On bosses and stenos

Long ago every covenanted executive in a commercial organisation who enjoyed the privileges of a chamber had a stenographer attached to him who at his beckoning breezed into the chamber with a note pad and sharpened pencil to record in Pitman’s wriggles and squiggles the pearls of wisdom he was to cast.

Invariably they were Anglo-Indian ladies, neatly turned out in their crisp frocks with high heels, a mild cloud of feminine perfume heralding their entry in advance, cherry red lipstick, nail polish, arching eyebrows — the works! Their English, though not literary, but mercantile, was impeccable, spelling commendable and typing on a heavy-duty clickety-clack Remington or Underwood neat.

Special skill was required to type without mistakes since a wrong word cannot be banished from the text by pressing the backspace as now easily done on desktop. In absence of photocopying facilities, carbons were used to generate the letters in duplicate or triplicate, the handling of which was a bother under a whirring ceiling fan that made all things flutter, including their skirts. Jokes were aplenty about bosses and stenos. One such defined an optimist as one who would marry his stenographer and still expect to dictate to her.

With the departure of the Englishmen who were their bosses, the second or third generation Anglo-Indian stenographers had to work under Indians, some of whom were not adept at dictating, being weak in English. Yet they put on a brave front by writing the letters in advance in long hand and making a pretence of dictating it with half-closed eyes, hiding the paper in the partly open drawer of the desk.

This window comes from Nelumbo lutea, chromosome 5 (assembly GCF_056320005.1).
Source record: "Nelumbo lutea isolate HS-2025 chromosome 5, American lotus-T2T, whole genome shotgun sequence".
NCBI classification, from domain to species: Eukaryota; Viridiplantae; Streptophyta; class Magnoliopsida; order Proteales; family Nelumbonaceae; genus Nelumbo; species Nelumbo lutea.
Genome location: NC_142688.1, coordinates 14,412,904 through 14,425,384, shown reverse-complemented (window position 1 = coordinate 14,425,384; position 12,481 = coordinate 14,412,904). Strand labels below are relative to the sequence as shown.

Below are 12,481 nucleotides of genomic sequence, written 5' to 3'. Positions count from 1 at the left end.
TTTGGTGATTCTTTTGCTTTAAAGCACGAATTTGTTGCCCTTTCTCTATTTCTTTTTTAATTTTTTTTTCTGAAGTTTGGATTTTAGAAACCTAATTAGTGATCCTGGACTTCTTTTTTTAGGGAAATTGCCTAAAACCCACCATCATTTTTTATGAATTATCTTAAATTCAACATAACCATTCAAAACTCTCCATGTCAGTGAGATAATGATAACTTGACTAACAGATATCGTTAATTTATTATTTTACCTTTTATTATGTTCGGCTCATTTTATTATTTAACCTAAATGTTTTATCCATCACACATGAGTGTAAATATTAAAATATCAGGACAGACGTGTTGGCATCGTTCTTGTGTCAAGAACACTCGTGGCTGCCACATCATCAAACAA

Most of the girls doubled as a spell-and-grammar check of their bosses’ English. We had one gentleman transferred from north east whose dictation would tantamount to water boarding the language of Shakespeare and Milton. His stenographer a statuesque lady living in St Thomas Mount had to summon all her self-control in not laughing aloud when he was leaning on his swivel chair and torturing her mother tongue.

I read an office copy of one such letter thus dictated but understandably rewritten by her. As she was watching me with amusement, I asked her the reason for leaving one or two mistakes I detected. “I kept them deliberately, she said laughing, “or else how would the head office know he had written that letter?”

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